- 2016, Italy.
“Our target,” Leonard Hargraves faced his team in his human form, “is Freddie Sabino, alias Bloodstream.”
Pictures of the man that the Psycho used to be appeared on the screen, right next to the bloody abomination he had turned into. Short black hair, a tired face aged by stress, brown eyes… an unremarkable man for a terrible destiny.
“Born 1980 in Otranto, Italy, to a fisherman and a housewife, Freddie Sabino married young, dropped out of college when his girlfriend expected a child, and then joined the Otranto Polizia Municipale; the only job he ever had. His wife abandoned him for another man before Last Easter, leaving him to raise two young children alone. A daughter, Len—perhaps a shorthand for Lenora—and a son, Cesare.”
In short, there was nothing special about the man. If the apocalypse hadn’t happened, Freddie Sabino might have lived a normal life. Put money on the side, watched his kids go to college, perhaps marry again.
“Though the Alchemist sent Wonderboxes to families or isolated individuals, a few Elixirs ended up in the hands of law enforcement on Last Easter’s eve; usually because they were mistaken for drug batches or letter bombs. When the apocalypse began and Genomes rampaged in Otranto, Freddie Sabino stole two Elixirs from his police station and fled the city.”
They would never know to whom these Elixirs had been sent, before the police confiscated them. Perhaps if they had reached their intended owners, a great many tragedies could have been averted.
“We know Sabino was active as a Psycho as early as 2009.” Leo showed his team a phone picture of a bloody monster boarding a rusted car, alongside two children no older than twelve. “Reports indicated he has traveled with his children since the late 2000s, though his son was only confirmed as alive in 2012.”
Someone among the audience raised a gloved hand. Leo responded with a nod. “Yes?”
“Do the children have powers too?” Mr. Wave asked. The oddest member of the group, he was a creature of living wavelengths, and rarely took things seriously. “Mr. Wave is not going all out on kids, even if they’re Genomes.”
“The kids are powerless,” said Mathias Martel. The sixteen-year-old teen had insisted on joining the Carnival after his mother’s dementia, determined to complete her work. He had proved invaluable as an information gatherer, though not as much as Pythia.
Ace nodded with a dark look on her face. “He would have killed them if they were Genomes.”
“Nothing indicates that they are complicit in their father’s crimes,” Leo continued. “According to Pythia’s psyche report, Bloodstream remains violently protective of his children even in his current state. However, he also keeps them dependent on him through social isolation, gaslighting, and physical abuse.”
Leo had seen many similar cases in London; far too many. These fathers convinced their children the world was out to get them, and that they could only rely on their kin.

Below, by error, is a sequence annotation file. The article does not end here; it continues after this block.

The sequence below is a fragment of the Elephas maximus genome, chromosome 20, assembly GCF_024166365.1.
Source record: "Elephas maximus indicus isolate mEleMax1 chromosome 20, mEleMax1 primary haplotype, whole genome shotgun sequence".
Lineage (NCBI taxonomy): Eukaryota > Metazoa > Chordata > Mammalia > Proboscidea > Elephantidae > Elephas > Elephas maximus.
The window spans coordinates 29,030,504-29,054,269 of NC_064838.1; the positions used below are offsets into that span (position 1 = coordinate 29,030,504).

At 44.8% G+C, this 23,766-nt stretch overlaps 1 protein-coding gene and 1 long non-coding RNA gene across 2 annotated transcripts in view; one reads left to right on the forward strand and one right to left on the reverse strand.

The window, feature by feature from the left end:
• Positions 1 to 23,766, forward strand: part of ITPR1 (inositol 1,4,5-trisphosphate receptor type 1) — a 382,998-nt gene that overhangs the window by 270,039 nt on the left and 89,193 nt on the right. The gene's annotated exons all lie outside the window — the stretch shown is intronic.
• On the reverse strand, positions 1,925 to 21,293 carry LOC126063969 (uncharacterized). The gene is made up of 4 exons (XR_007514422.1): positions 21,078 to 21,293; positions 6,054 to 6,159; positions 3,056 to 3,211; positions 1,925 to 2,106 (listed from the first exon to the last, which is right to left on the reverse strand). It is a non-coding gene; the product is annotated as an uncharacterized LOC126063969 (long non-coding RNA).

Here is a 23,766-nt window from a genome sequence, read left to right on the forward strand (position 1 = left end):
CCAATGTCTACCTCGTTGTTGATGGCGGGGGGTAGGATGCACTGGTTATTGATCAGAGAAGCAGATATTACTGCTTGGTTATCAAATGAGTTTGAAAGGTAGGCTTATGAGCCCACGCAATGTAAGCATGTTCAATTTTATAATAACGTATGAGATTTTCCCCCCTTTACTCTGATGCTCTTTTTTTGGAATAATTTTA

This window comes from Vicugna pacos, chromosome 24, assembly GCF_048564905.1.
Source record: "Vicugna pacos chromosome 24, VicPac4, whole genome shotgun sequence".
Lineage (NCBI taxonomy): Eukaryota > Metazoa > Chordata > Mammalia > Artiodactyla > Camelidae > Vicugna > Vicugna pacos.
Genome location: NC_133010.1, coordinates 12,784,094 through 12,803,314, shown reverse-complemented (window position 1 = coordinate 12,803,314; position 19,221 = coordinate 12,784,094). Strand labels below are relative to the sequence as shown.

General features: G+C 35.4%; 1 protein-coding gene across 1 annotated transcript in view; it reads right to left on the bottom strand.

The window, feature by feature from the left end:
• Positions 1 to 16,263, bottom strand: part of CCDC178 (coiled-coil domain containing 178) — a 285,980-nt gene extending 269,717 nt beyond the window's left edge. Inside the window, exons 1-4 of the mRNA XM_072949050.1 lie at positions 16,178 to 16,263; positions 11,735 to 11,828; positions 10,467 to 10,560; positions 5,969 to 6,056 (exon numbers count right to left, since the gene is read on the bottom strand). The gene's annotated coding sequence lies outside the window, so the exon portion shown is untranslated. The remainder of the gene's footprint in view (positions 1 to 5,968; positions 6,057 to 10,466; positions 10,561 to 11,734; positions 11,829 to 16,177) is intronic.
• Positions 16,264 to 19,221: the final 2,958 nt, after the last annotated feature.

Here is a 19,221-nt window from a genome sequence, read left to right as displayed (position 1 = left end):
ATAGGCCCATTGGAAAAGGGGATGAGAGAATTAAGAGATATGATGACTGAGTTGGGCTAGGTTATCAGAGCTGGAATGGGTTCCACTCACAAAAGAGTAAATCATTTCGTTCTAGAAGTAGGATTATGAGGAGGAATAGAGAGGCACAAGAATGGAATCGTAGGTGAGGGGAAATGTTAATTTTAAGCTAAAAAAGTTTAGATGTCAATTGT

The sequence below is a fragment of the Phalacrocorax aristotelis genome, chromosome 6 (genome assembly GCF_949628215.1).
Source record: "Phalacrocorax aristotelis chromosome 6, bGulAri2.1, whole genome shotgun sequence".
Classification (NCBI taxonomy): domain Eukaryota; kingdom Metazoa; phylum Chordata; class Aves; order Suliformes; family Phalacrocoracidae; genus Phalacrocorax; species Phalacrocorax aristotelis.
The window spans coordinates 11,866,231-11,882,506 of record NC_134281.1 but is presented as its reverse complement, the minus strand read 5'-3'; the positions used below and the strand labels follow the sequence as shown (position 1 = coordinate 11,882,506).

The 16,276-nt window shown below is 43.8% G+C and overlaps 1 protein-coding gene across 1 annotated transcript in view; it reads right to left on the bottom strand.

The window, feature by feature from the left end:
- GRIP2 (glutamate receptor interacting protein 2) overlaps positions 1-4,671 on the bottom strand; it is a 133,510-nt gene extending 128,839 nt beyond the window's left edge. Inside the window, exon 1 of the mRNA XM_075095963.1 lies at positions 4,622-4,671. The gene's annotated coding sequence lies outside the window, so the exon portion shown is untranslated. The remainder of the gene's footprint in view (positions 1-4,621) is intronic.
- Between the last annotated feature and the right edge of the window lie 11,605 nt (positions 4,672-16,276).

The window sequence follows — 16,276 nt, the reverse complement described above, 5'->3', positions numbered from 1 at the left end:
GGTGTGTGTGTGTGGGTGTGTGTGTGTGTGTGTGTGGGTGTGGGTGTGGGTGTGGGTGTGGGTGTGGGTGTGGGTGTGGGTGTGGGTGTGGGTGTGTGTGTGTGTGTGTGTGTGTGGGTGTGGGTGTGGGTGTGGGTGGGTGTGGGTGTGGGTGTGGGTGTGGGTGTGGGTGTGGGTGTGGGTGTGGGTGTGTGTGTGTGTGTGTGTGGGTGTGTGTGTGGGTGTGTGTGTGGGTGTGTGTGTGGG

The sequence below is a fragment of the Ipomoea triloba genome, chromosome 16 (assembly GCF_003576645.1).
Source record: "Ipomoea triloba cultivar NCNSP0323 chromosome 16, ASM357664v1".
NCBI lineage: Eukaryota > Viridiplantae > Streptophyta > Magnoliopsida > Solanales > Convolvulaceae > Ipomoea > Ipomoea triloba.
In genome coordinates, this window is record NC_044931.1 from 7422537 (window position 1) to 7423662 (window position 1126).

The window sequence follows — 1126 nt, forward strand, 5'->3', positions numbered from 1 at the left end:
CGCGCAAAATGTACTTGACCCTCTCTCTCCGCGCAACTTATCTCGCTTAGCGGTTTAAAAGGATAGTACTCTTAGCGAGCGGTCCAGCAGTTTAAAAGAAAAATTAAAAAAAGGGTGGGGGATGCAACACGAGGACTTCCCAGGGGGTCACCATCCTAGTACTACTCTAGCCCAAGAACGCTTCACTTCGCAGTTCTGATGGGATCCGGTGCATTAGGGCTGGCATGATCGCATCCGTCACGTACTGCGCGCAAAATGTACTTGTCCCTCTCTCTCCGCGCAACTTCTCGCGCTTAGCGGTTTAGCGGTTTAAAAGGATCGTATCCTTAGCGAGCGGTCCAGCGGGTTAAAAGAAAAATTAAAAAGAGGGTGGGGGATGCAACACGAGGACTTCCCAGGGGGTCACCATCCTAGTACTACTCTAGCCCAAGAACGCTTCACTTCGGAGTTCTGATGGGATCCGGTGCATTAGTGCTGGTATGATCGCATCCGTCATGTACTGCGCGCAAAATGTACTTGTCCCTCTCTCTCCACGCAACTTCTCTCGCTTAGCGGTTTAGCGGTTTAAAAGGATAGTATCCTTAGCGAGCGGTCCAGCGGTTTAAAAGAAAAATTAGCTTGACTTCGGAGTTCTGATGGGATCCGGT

“We must ensure the children’s safety, especially that of Len Sabino, but I will come back to them in a few moments.” Leo continued his exposé on their target’s capabilities. “Bloodstream is a Green/Blue type. His Green power grants him complete control over his blood. He can reshape it into weapons, create tentacles, restructure his body. His Blue power turns him into pure information. It might have allowed him to enter computer systems, had he remained a pure Blue.”
It would have made him easier to kill.
“But as it is often the case with Psychos, his two powers mutated to form a unique synergy. Bloodstream became his blood, literally. Each of his blood cells hosts his consciousness, allowing him to reform as long as one remains. Nothing short of disintegration will slay him.”
“We need your flames,” the Cossack guessed.
Leonard nodded. “Which leads us to his ghastliest ability; the reason why he has remained undefeated for so long and accumulated a four-digit body count. If Bloodstream’s blood cells enter another human’s circulatory system, then he can take it over. Like a virus, he will overwrite foreign cells’ information with his own. Your DNA, your mind, your memories… If Bloodstream touches you, you are worse than dead.”
Leonard marked a short pause for emphasis.
“You are him.”
“What do you think?” Shortie asked, as she wiped sweat off her forehead. Her clothes had turned black and dirty, but she looked at her work with pride.
Standing on the boathouse’s pier at her side, Ryan didn’t share her enthusiasm. “That it will be a miracle if we reach Spain, let alone the USA.”
The boathouse smelled of rust and decaying paint, its ceiling threatening to fall apart any moment. The ten meter-long vessel floated in a water pond with direct access to the Tyrrhenian Sea, a pineapple-shaped, clunky mass of metal. The machine’s shape and rusty brown color scheme reminded Ryan of the Ictíneo II, one of the world’s earliest submarines.
It didn’t inspire confidence.
Len pinched him in the arm in response. “The Laika will work fine,” she said. “We’ll reach America in twelve days according to the autopilot.”
Ryan squinted at her with skepticism. “The Laika?”
“Like the dog the Russians sent to space.”
And they wanted to go to the USA? She would never fit in. “You do know she died midway through the mission, right? You’ve condemned us all!”
Len tried to pinch him in the arm again, but Ryan saw it coming. He dodged her vicious attack, and responded by grabbing her by the waist and treacherously kissing her on the neck. Her skin was soft to the touch, and she let out a cute gasp of surprise.
“Riri, not here,“ she whispered in protest, putting her hands on his own.
“Just a kiss,” Ryan asked, begged, his lips moving to her cheeks. “Come on, we deserve it. We’ve been working on this thing nonstop for weeks.”
“Riri, you’re insane…” Len whispered, but she didn’t fight him back either. Eventually, she gave in. “Okay, but five minutes tops.”
They made out for fifteen, her hand in his hair, his own on her back. Len tasted of oil and saltwater, but Ryan didn’t care. He wouldn’t have stopped for anything in the world. But like all good things, it was over too soon.